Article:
quarta-feira, 30 de janeiro de 2019



No one wants to waste precious resources in the funding of science. Some high-ranking administrators advocate that research funding should be “integrated,” meaning that different funding categories should be assigned uniquely to different funding agencies. They present the argument that this approach prevents duplication and waste; therefore, it is the most efficient way to fund research. A deeper analysis shows that strict integration can be detrimental to supporting the best research. I believe that it is much better to have some amount of overlap and ambiguity as to which agency “owns” what research area. Having different agencies compete for the best proposals increases the chances that creative proposals can obtain funding. The integration approach leads too easily to the formation of a “club” of grant holders who then shut out interlopers, even when the proposals are of great merit.

Think about this matter from the viewpoint of acquiring cars. Certainly, it would be more efficient to have only one car manufacturer who provides all cars for the nation. However, it is not good for customers to have essentially no choice, and the existence of a single maker of cars does not promote evaluation of possible different car performance characteristics and does not advance the production of better cars. The undesirability of this situation becomes even more obvious if we consider having only one journal that would publish all chemistry papers, or all physics papers, or all biology papers. In a similar manner, having a multiplicity of funding sources to support scientific research can serve to stimulate researchers to do the best science. I am arguing that permitting some inefficiency in the scientific funding system can actually serve to foster a better return on the investment that scientific funding agencies make. I call this creative ambiguity and I advocate giving attention to this need.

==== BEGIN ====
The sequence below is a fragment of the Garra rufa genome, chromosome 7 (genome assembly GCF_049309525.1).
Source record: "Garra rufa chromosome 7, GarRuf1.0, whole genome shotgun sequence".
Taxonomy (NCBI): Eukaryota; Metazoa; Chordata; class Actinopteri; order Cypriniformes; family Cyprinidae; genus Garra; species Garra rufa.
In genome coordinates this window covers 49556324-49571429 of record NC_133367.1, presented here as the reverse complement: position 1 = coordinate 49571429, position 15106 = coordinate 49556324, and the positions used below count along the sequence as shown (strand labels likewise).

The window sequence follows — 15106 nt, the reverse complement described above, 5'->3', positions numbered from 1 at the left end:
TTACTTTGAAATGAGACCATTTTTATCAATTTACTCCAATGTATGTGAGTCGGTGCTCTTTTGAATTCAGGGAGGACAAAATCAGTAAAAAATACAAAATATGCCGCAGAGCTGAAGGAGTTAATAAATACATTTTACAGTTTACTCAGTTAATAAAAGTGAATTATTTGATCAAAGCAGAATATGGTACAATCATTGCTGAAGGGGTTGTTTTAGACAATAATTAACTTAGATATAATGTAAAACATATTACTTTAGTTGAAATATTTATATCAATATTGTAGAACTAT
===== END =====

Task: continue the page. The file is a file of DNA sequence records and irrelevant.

Richard N. Zare is the Marguerite Blake Wilbur Professor of Natural Science at Stanford University, Stanford, California and has been there for over 40 years with a faculty appointment in their Department of Chemistry. From 1992 to 1998, he served as a member of the National Science Board of the US National Science Foundation, and the last two years as the Chair. For more information about him and his research activities, see his website: www.stanford.edu/group/Zarelab

Nenhum comentário:

Postar um comentário